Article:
Monday, May 4, 2009
I’m sure the phenomenal grosses for “Wolverine” will raise for some the issue of whether file-sharing, rather than being a source of studio losses, can actually increase profits when a movie is available on the web before it is released. In other words, file-sharing serves as the world’s greatest sneak preview campaign. This argument has been around at least since 2004 with “Battlestar Galactica” It’s one of the excuses that is often trotted out for file-sharers not to see themselves as “pirates.”
I don’t agree with the MPAA’s contention that the industry loses money every time someone watches a movie for free. But I also think that file-sharers are disingenuous when they say it has no impact. If we follow their logic, and consider that the studios might be able to make more money through file-sharing, then: What kind of movies benefit? Is it good for some and not for others? Is it only valuable if you do it in advance? I’m sure everything I’m writing here would horrify the MPAA, but who knows what the real answers are to questions like these.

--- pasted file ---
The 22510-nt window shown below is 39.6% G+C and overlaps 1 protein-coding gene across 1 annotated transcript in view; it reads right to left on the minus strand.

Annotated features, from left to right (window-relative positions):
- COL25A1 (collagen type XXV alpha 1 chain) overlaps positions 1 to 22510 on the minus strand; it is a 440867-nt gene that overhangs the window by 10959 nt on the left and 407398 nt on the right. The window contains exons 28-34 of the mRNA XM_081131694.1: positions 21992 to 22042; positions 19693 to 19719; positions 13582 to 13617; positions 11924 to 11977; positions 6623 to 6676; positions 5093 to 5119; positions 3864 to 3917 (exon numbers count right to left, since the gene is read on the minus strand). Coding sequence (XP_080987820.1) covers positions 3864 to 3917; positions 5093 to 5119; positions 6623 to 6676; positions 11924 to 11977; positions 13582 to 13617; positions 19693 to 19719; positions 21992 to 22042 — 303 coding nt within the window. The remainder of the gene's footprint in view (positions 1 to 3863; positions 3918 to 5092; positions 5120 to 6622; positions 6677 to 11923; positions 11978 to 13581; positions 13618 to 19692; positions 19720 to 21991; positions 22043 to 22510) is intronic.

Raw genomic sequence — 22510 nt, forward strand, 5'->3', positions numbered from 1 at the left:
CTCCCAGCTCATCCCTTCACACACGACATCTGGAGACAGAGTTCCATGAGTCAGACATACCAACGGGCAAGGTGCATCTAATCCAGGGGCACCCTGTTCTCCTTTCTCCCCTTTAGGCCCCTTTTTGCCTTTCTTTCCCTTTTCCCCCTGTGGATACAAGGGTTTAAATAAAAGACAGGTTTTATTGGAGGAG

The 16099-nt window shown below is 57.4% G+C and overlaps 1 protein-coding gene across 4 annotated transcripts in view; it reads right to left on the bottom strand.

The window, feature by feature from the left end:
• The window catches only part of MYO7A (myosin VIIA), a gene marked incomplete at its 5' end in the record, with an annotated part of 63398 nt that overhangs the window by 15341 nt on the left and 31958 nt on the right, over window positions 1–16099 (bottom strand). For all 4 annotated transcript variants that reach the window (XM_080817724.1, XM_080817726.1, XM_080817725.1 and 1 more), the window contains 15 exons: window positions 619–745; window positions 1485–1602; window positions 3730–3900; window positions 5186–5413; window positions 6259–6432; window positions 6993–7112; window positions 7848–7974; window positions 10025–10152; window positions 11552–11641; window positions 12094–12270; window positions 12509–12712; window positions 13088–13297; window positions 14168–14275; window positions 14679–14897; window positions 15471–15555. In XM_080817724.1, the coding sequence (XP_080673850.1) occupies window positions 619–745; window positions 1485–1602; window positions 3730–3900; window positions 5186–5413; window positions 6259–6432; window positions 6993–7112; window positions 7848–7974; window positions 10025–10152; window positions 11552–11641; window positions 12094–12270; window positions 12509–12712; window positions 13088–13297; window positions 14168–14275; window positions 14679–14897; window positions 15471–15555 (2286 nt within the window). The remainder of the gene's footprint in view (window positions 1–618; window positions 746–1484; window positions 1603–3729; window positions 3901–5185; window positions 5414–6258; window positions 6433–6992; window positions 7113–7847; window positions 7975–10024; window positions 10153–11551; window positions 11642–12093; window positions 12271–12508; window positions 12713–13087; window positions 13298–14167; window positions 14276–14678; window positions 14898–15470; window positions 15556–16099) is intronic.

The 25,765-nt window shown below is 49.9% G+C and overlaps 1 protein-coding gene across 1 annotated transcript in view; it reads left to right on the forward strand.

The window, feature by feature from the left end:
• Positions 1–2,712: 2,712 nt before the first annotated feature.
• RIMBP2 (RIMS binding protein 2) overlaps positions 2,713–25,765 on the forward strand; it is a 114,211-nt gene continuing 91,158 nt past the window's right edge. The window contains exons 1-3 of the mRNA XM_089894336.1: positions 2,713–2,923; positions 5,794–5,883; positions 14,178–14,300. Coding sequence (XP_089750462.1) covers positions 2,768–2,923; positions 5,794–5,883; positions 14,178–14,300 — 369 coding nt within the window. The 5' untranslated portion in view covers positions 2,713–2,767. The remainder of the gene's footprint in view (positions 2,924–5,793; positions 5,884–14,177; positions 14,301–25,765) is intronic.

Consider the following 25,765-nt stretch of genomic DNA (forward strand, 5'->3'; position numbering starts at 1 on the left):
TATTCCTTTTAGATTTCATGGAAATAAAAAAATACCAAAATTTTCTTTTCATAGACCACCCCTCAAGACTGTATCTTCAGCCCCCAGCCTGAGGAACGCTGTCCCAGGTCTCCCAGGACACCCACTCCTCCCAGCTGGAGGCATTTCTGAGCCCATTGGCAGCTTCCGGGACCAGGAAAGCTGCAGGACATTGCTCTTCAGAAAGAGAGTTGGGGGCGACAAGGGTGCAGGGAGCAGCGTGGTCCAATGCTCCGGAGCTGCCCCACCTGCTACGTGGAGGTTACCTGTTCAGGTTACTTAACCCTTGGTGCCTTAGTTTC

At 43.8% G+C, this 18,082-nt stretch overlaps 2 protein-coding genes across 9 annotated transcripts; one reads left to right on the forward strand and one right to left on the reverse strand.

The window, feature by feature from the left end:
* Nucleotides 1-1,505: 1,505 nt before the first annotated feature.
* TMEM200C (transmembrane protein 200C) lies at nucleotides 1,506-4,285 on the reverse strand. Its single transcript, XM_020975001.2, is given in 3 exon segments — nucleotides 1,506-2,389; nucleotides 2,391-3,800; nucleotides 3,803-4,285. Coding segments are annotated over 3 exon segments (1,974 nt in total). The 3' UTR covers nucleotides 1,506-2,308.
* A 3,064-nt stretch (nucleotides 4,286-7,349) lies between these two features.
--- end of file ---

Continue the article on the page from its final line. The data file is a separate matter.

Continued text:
It’d be interesting to see an adventurous studio--Lionsgate maybe—deliberately put a movie on the web before it’s released. See what happens.